1.  Surfaces that need a little scrubbing — such as sinks, toilet bowls, countertops, or tubs — get a sprinkle of baking soda. (We used to use a shaker like the one pictured to sprinkle the powder, but then the top got jammed shut, so now we just pour it from the cardboard box.)


We fill a spray bottle with 1/2 vinegar and 1/2 water

2.  With a spray bottle filled with a one-to-one solution of vinegar and water, we spritz surfaces that need to be wiped down.

3.  Dusting is done with a damp rag (either water or the vinegar solution).

4.  We clean our floors with this steam mop, which cleans with hot water only, and throw the fabric pad in the wash afterwards.

And that’s it. Occasionally I will use a Magic Eraser sponge on walls, and of course, clothes and dishes have their own detergents, but most household jobs can be done with these simple solutions.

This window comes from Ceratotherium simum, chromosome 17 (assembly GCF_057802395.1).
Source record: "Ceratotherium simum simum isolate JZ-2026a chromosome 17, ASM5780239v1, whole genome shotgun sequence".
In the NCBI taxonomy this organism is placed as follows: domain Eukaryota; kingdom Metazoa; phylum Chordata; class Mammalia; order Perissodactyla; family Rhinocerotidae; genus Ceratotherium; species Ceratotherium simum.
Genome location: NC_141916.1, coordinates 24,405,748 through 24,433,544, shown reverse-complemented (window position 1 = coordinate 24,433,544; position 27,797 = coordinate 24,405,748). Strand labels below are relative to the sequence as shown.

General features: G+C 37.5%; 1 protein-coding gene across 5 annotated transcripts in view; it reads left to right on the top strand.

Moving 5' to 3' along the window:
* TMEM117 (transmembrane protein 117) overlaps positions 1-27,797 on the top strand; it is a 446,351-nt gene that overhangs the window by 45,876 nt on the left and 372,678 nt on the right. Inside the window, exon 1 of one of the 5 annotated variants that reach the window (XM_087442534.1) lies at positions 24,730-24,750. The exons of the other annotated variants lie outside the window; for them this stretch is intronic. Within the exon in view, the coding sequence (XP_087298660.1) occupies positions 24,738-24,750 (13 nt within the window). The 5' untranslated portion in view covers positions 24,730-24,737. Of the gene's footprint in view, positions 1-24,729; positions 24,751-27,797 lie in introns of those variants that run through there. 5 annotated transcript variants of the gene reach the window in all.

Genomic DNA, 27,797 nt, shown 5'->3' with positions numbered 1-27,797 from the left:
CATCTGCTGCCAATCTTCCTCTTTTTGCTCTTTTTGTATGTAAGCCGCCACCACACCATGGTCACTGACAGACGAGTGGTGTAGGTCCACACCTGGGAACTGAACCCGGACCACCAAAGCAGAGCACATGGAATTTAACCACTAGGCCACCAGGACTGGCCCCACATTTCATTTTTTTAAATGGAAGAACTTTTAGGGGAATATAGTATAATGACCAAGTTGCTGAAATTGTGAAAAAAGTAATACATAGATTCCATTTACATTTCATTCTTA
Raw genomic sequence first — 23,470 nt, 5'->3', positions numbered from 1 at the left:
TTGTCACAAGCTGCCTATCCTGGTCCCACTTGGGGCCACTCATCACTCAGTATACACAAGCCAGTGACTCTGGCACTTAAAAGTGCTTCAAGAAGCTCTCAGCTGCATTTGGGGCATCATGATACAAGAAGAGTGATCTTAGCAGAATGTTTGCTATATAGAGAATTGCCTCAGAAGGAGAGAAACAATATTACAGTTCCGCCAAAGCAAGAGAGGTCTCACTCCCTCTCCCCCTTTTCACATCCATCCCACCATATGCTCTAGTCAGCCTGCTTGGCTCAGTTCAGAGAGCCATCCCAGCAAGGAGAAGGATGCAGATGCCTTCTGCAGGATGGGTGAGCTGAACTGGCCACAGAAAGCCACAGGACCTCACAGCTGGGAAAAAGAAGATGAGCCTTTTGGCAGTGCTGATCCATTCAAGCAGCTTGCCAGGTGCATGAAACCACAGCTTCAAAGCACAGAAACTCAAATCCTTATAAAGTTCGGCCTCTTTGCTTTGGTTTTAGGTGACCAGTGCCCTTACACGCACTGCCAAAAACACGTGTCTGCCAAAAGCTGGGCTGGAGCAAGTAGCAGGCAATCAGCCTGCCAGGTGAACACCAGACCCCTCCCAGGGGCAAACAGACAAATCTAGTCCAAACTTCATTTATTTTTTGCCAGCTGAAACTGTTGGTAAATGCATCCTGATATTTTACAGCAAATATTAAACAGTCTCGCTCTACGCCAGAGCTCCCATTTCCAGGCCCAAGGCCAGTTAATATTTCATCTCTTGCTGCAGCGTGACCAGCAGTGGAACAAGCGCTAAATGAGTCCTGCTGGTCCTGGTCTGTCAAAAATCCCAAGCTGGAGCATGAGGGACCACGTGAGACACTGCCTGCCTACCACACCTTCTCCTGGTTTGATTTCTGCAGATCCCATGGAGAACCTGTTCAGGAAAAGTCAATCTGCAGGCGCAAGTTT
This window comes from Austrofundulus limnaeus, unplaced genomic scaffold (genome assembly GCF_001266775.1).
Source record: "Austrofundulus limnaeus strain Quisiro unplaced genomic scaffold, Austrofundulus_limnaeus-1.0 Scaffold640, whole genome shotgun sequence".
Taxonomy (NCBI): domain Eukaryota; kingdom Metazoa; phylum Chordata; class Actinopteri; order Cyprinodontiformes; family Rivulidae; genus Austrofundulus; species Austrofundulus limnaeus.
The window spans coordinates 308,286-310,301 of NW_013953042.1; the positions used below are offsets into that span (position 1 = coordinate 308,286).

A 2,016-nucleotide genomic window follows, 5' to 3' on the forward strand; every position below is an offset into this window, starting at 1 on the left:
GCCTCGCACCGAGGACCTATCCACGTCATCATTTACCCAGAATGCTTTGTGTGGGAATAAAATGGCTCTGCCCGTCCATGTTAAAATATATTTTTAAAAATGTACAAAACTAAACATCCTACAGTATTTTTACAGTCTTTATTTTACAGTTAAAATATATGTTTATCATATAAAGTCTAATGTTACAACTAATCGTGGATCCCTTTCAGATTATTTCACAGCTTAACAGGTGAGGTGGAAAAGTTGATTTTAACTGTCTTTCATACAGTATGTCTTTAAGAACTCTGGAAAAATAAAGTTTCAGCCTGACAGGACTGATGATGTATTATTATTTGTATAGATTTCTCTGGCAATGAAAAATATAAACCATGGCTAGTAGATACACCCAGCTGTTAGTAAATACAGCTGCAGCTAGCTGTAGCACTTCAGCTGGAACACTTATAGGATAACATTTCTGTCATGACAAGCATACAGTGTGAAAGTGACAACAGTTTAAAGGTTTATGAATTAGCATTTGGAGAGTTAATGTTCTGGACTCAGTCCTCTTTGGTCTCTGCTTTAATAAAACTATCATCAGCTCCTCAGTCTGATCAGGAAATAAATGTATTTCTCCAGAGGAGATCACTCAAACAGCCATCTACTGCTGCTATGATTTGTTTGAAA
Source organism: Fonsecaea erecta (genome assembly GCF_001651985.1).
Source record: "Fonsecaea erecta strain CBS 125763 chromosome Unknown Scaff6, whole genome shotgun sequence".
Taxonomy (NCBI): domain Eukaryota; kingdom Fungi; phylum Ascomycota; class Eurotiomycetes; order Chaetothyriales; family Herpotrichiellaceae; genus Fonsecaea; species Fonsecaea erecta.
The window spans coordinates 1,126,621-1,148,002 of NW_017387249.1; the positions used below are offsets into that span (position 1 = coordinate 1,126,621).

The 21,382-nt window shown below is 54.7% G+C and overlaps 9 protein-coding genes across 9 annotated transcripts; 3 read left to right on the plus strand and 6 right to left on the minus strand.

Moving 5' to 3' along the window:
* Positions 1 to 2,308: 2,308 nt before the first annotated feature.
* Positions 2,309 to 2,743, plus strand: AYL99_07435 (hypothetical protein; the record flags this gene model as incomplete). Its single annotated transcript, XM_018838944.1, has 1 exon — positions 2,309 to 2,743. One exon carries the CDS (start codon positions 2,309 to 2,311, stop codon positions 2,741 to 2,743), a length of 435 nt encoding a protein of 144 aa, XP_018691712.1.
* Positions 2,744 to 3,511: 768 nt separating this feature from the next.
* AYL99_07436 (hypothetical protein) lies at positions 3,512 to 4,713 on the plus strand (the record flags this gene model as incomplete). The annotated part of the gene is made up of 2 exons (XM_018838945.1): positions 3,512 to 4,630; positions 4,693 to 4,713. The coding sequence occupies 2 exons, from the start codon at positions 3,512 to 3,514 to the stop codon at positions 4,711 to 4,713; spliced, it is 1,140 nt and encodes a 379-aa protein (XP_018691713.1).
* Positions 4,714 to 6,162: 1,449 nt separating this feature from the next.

I’m curious to hear: how do you simplify cleaning? Let me know in the comments.

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  • Jan July 28, 2016, 3:13 pm

    The steam mop is excellent for ceramic tile and no worries about soaps or chemical cleaners on the floor. The steam mop is excellent to use especially if you have babies crawling around. I would not use the powder product on my carpets when the kids are going to be around.

  • Robinhall February 16, 2016, 10:36 am

    Does it clean ceramic floors or what is best thing for ceramic floors

  • visit website January 22, 2015, 10:51 am

    By mixing vinegar and baking soda you can make a green version of a foaming toilet cleaner.

    Best Regards!
    St Pancra’s Carpet Cleaners Ltd.

  • Dawn Milford July 26, 2014, 3:11 pm

    For those wanting to use essential oils in their cleaners be very careful of what you use and where as they can be toxic to pets who walk on surfaces and then lick their paws.

    Also for cleaning glass just spray with vinegar full strength and use newspaper to wipe, Not the full color ad pages, just the black and white newsprint, little to no streaks and no lint.